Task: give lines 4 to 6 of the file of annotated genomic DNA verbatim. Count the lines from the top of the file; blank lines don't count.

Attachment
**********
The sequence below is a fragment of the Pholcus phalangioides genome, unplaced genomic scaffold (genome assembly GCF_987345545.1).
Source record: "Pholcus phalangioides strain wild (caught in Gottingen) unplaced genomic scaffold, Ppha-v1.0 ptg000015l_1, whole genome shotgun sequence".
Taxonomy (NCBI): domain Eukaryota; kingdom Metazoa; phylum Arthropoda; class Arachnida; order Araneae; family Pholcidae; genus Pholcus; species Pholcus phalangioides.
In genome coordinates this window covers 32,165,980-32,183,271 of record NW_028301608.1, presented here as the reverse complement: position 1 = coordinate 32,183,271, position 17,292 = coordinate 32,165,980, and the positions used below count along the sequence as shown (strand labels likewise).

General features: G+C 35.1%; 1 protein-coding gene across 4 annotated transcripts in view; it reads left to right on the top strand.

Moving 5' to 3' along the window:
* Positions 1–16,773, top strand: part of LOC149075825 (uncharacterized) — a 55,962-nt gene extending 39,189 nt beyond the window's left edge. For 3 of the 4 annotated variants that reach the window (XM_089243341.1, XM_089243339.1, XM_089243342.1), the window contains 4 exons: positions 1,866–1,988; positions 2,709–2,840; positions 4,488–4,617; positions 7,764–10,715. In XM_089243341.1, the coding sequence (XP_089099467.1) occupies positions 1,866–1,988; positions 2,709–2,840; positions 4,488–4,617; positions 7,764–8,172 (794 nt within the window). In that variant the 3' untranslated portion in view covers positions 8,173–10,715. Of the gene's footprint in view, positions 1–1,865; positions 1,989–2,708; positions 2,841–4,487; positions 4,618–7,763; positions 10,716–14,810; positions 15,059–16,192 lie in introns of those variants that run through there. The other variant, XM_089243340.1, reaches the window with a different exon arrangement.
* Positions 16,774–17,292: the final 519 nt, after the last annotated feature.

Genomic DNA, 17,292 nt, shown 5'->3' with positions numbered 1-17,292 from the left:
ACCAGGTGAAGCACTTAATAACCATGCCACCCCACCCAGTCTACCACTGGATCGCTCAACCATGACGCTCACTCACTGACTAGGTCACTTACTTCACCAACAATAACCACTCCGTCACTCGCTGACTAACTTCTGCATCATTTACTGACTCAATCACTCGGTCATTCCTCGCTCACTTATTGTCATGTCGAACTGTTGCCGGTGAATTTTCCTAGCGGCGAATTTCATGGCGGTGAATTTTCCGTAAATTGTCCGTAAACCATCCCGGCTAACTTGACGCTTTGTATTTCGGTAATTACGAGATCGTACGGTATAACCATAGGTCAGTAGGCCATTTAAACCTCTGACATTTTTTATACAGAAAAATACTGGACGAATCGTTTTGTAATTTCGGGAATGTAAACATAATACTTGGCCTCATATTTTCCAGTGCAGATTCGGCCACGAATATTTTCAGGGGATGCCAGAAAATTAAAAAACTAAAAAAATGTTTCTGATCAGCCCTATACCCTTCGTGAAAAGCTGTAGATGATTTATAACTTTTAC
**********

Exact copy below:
In genome coordinates this window covers 32,165,980-32,183,271 of record NW_028301608.1, presented here as the reverse complement: position 1 = coordinate 32,183,271, position 17,292 = coordinate 32,165,980, and the positions used below count along the sequence as shown (strand labels likewise).

General features: G+C 35.1%; 1 protein-coding gene across 4 annotated transcripts in view; it reads left to right on the top strand.

Moving 5' to 3' along the window: